Passwords – Do you use a passphrase instead of a password?

Last updated by Jack Pettit [SSW] 6 months ago.See history

The available list of 10, 12, or 16 (or better yet in terms of length, 20) character words is limited. So if you pick one of these words you don’t afford yourself much protection.

Possible combinations of words, or phrases as we call them, are almost infinite. While we still use the term ‘password’, you should use a short phrase rather than a word.

Note: Ideally you should not need to remember any password, instead use a password manager.

There’s a now famous web comic from XKCD that explains this:

xkcd passphrases
Figure: This XKCD comic shows why it’s important to use a passphrase, rather than a password

The specific advice in the comic about how to pick a good passphrase may not be relevant to you, but the resulting impact on security is.

To choose a good passphrase, use a combination of words that are unique and memorable. For example, you may have a distinct memory of a cat licking your ice cream when you were 4 years old. So 4yearicecreamcat might be a memorable phrase for you.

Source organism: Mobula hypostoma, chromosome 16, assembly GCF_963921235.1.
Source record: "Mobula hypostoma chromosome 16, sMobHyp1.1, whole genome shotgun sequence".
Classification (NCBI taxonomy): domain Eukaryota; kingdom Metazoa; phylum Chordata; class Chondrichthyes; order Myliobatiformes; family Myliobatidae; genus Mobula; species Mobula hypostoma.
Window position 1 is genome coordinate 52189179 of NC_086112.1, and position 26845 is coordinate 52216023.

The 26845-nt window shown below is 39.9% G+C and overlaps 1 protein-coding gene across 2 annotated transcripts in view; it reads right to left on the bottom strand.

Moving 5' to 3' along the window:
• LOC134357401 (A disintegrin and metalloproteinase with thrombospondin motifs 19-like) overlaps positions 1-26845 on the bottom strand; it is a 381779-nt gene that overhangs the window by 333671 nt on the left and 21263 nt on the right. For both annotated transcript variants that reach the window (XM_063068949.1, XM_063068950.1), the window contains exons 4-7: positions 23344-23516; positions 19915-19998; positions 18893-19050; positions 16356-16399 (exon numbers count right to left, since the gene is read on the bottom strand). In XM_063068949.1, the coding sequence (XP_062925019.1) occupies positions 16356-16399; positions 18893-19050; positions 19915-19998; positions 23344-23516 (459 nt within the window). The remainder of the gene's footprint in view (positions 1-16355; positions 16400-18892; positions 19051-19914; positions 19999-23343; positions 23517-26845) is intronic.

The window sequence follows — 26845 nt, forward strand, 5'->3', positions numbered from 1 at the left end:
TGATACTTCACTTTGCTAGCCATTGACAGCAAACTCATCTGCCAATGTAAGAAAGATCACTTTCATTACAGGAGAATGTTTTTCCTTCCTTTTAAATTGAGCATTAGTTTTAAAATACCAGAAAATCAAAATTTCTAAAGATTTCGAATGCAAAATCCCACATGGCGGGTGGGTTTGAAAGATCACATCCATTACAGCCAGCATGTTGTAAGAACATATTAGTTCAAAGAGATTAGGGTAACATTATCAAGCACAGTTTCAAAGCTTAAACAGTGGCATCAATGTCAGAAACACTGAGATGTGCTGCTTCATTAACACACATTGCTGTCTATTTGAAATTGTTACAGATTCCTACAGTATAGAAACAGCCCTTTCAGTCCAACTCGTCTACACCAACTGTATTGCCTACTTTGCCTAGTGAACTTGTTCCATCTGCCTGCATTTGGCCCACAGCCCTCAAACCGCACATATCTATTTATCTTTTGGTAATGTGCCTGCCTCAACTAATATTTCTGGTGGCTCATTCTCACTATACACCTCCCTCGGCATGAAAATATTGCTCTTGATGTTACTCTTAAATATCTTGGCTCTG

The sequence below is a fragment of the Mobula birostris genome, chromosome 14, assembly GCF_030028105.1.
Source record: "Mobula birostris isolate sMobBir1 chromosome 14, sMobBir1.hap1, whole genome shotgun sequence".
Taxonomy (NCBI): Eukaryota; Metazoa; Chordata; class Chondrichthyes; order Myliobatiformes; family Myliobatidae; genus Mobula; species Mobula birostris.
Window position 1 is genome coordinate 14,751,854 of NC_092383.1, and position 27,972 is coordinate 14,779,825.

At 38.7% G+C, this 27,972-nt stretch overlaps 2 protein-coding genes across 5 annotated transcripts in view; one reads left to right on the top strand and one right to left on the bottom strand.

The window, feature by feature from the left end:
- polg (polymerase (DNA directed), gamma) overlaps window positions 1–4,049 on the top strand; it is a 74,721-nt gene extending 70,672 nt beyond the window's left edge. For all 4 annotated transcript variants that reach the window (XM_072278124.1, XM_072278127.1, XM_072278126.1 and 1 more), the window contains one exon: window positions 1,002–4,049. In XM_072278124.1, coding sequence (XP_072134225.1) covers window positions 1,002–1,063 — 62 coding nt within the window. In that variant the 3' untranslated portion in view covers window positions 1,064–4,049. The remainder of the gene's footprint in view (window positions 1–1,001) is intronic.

You might think a favorite sentence from a book might be better, given that it’s longer. While this is true in the context of time taken to brute force a password with procedural character combinations, as attackers adapt to their techniques to longer passwords, it’s important to remember that a combination of words known to anyone in the world other than you is bad to use as a password.

Guggenheim

Bad Example – It's a word that other people know

Mymistresseyesarenothinglikethesun

Bad Example – It’s the opening to one of Shakespeare’s sonnets so is known to other people (and painful to type in)

4yearicecreamcat

OK Example – It's 16 characters, composed of 5 words, is not a phrase that is known by anyone else, and is easy (for you) to remember

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